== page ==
HHE Perspectives on Hospital and Industry Partnerships - Page 6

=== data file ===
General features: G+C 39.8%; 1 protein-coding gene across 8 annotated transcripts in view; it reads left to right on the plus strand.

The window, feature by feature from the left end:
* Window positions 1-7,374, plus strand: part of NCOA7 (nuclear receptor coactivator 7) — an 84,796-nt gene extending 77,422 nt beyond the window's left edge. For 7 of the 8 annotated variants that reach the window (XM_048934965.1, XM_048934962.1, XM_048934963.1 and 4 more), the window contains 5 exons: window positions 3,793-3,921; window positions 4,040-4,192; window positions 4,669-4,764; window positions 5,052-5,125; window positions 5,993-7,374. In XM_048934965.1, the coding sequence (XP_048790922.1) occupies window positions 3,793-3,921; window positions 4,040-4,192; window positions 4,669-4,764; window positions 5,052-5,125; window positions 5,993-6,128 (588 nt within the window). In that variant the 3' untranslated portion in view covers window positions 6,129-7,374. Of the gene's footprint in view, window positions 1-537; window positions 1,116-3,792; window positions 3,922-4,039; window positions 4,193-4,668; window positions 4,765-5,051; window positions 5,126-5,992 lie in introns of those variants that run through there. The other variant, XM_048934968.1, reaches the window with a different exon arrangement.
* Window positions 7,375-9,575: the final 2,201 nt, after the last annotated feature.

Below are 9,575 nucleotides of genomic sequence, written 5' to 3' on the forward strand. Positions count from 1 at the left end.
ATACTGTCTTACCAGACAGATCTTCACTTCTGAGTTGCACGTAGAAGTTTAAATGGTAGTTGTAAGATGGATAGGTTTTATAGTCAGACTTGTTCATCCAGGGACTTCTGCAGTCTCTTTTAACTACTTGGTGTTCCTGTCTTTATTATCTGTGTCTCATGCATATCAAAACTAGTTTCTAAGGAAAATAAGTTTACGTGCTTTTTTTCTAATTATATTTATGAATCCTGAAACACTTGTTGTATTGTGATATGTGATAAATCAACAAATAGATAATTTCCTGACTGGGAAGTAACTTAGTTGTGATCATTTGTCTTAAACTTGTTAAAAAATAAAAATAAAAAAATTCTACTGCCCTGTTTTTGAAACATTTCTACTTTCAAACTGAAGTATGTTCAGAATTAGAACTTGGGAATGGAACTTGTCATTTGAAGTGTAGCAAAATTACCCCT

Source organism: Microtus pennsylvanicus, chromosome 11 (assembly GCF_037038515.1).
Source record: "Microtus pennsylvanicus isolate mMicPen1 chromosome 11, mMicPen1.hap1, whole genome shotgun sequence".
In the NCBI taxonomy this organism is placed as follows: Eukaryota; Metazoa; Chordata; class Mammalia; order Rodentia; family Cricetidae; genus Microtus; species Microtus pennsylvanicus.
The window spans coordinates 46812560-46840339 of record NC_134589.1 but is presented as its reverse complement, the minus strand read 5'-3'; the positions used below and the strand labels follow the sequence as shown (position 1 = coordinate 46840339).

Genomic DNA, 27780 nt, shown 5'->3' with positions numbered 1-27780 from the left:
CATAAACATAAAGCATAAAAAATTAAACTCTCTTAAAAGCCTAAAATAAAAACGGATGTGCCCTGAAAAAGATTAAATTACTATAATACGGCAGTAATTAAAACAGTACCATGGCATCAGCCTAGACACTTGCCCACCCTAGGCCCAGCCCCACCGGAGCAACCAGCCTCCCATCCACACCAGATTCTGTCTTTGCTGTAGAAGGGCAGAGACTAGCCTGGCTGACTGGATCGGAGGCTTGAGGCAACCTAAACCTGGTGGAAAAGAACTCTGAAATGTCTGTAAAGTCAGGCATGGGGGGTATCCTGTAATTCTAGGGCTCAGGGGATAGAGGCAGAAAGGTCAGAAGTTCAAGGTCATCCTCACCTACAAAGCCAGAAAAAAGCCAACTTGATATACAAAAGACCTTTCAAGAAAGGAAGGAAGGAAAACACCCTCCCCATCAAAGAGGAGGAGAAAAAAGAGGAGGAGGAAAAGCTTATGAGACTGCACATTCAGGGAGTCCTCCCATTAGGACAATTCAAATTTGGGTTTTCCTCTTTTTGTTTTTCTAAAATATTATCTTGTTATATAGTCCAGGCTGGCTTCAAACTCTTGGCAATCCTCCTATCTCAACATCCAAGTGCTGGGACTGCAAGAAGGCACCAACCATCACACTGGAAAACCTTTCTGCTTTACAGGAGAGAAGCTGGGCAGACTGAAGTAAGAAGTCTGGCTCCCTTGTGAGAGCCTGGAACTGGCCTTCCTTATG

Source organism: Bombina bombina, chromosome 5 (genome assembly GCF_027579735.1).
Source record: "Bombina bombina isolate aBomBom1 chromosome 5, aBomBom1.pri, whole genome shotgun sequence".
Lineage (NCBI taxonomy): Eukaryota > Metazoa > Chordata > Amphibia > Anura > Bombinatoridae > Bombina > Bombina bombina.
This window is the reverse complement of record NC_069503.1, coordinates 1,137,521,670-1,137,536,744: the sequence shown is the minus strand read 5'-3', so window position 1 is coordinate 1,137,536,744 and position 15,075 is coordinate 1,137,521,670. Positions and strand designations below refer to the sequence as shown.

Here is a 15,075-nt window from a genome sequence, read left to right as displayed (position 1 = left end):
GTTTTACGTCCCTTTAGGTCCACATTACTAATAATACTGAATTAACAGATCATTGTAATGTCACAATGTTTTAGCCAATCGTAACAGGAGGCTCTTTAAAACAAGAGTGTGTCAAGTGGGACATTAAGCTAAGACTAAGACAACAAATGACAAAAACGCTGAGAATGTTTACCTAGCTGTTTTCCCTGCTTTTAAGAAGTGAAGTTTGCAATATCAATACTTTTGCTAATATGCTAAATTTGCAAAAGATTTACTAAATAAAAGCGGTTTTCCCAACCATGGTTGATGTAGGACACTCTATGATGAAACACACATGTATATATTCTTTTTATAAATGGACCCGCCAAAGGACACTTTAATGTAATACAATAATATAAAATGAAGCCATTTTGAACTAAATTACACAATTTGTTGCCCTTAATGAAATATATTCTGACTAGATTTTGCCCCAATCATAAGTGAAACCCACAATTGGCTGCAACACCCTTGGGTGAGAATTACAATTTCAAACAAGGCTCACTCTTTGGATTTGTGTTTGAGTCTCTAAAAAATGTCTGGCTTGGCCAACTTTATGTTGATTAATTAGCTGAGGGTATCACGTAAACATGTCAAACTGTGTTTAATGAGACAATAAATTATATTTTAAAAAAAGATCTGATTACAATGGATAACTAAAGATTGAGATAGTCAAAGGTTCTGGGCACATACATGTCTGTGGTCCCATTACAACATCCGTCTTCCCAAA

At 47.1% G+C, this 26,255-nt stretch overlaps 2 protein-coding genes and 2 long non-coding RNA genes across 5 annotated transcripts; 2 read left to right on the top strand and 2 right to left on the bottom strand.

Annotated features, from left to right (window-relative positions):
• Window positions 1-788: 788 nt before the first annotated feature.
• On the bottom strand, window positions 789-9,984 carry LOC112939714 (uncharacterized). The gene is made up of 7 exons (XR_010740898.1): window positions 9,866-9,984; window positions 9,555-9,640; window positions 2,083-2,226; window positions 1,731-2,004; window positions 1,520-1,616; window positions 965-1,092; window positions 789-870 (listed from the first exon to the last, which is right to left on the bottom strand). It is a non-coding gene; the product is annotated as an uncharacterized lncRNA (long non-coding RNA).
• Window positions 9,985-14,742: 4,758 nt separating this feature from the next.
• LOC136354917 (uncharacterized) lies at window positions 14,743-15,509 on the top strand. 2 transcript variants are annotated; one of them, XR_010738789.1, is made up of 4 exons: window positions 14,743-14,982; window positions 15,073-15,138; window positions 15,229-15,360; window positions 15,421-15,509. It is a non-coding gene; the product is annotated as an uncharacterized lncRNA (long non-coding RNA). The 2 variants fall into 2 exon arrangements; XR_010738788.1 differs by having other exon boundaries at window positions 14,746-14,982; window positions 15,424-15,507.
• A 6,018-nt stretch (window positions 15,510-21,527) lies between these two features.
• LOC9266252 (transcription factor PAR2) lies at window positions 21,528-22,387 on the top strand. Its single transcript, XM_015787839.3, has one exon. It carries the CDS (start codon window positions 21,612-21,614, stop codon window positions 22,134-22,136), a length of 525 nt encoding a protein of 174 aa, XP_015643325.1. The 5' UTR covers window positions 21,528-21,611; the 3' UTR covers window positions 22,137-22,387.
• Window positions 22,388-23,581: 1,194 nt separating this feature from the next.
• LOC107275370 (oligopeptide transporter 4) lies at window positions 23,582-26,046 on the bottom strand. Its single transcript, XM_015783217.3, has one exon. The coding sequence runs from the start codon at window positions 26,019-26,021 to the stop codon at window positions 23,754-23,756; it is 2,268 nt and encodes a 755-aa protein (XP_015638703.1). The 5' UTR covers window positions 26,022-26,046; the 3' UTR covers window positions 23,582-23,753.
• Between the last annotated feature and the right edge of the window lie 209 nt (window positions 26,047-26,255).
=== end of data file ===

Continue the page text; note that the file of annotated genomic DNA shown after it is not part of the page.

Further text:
Perspectives on hospital and industry partnerships: The aim of improving outcomes, increasing patient satisfaction and reducing costs Chapter 1: Existing methods to improve outcomes, increase patient satisfaction and reduce costs Key learnings: In all represented countries, hospitals have processes in place to facilitate hospital-wide strategies to improve outcomes within their budgets. ● Tender processes have evolved over the years to maximise the hospital benefit; historically they were based on products, but now there is movement towards services. ● Partnerships with industry where pathway change is needed could potentially accelerate this process. ● The status quo H HE began the survey by asking stakeholders what structures exist within their hospitals to allow for hospital-wide strategies that improve clinical outcomes, increase patient satisfaction and reduce costs. Insights suggest that there are a number of structures that already exist, including formulary committees, nursing commissions, management committees, budget commissions and health council assessment centres. The personnel involved in these structures range from clinicians, pharmacists and epidemiologists to economists, hospital administrators and directors. In Europe, generally the interaction between hospital purchasing and medical device sales representatives takes different forms depending on the stage of a tender process. When defining a new tender and understanding how to evolve the tender to select the best solution, the interaction is open. During the tender process, the only interaction is when additional information is required. Following a successful tender, after the specified interactions within the tender agreement, the interaction is as unrestricted as before the tender process. The future of hospital–industry partnerships T he focus on existing processes within specific European countries can have a significant impact on the openness to working with industry. In Turkey, the interaction between medical device representatives and clinicians appears to be quite restricted; however, for the most part these interactions revolve around individual products as opposed to services, potentially allowing for the partnership for services to evolve. and systems development, having the manufacturers’ support on an ongoing basis with user-friendly solutions would be very beneficial. In the past, when considering services set for tender in France, the tender documents would describe the different needs, training, education, etc. However, the focus is currently on the selection criteria, specifying how the supplier could help the hospital achieve the desired outcome – for example, increasing the quality for patients by reducing their time spent in hospital. A French General Manager said that they were currently looking for strategies to reduce the length of stay in the hospital, which would positively impact the hospital budget. In the UK, it was suggested that engagements at an STP level with medical device companies could potentially accelerate processes where changes to pathways are needed. The Head of Contracting Management at one hospital pointed out that ‘if hospitals have their own procurement processes, and changing pathways rely on new equipment, this could result in a barrier to success’. However, the UK respondents specifically and uniquely cited the potential benefit of value-based hospital–industry partnerships as a way to address some of the shortages within the hospital sector. The feeling was that in areas such as writing of business cases, specialist IT support In some sectors, there is a perceived difference in the partnerships between hospitals and pharmaceutical or medical device companies. An Italian Pharmacy Director described the relationship between hospitals and medical device companies as ‘fragmentary’ as the medical device companies were generally 4 HHE 2018 | hospitalhealthcare.com